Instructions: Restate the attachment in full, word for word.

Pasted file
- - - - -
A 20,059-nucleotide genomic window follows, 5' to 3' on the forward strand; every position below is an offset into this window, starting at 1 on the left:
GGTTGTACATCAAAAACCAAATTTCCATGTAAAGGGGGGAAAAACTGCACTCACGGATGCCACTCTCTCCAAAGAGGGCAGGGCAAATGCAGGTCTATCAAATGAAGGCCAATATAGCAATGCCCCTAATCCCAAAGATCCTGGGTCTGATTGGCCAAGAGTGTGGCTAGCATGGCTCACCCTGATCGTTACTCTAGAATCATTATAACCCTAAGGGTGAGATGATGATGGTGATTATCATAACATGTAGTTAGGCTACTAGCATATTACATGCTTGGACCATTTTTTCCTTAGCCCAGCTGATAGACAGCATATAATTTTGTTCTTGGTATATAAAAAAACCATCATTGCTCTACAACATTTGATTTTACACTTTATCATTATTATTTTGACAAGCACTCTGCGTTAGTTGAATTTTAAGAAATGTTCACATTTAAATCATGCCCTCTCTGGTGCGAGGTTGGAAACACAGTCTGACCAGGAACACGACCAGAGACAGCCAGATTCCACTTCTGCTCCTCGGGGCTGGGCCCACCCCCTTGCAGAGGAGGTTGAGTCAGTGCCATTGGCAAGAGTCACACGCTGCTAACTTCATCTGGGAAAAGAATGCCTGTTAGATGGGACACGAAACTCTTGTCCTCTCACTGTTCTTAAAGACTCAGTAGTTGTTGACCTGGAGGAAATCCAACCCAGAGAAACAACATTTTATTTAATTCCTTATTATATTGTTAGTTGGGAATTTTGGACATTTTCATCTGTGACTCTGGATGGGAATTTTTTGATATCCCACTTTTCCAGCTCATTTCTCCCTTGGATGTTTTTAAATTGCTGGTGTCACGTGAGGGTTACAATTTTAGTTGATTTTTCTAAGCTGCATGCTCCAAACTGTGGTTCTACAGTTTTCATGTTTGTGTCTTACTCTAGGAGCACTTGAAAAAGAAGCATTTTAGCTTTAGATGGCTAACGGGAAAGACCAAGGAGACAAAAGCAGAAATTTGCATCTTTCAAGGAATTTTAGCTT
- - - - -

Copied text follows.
A 20,059-nucleotide genomic window follows, 5' to 3' on the forward strand; every position below is an offset into this window, starting at 1 on the left:
GGTTGTACATCAAAAACCAAATTTCCATGTAAAGGGGGGAAAAACTGCACTCACGGATGCCACTCTCTCCAAAGAGGGCAGGGCAAATGCAGGTCTATCAAATGAAGGCCAATATAGCAATGCCCCTAATCCCAAAGATCCTGGGTCTGATTGGCCAAGAGTGTGGCTAGCATGGCTCACCCTGATCGTTACTCTAGAATCATTATAACCCTAAGGGTGAGATGATGATGGTGATTATCATAACATGTAGTTAGGCTACTAGCATATTACATGCTTGGACCATTTTTTCCTTAGCCCAGCTGATAGACAGCATATAATTTTGTTCTTGGTATATAAAAAAACCATCATTGCTCTACAACATTTGATTTTACACTTTATCATTATTATTTTGACAAGCACTCTGCGTTAGTTGAATTTTAAGAAATGTTCACATTTAAATCATGCCCTCTCTGGTGCGAGGTTGGAAACACAGTCTGACCAGGAACACGACCAGAGACAGCCAGATTCCACTTCTGCTCCTCGGGGCTGGGCCCACCCCCTTGCAGAGGAGGTTGAGTCAGTGCCATTGGCAAGAGTCACACGCTGCTAACTTCATCTGGGAAAAGAATGCCTGTTAGATGGGACACGAAACTCTTGTCCTCTCACTGTTCTTAAAGACTCAGTAGTTGTTGACCTGGAGGAAATCCAACCCAGAGAAACAACATTTTATTTAATTCCTTATTATATTGTTAGTTGGGAATTTTGGACATTTTCATCTGTGACTCTGGATGGGAATTTTTTGATATCCCACTTTTCCAGCTCATTTCTCCCTTGGATGTTTTTAAATTGCTGGTGTCACGTGAGGGTTACAATTTTAGTTGATTTTTCTAAGCTGCATGCTCCAAACTGTGGTTCTACAGTTTTCATGTTTGTGTCTTACTCTAGGAGCACTTGAAAAAGAAGCATTTTAGCTTTAGATGGCTAACGGGAAAGACCAAGGAGACAAAAGCAGAAATTTGCATCTTTCAAGGAATTTTAGCTT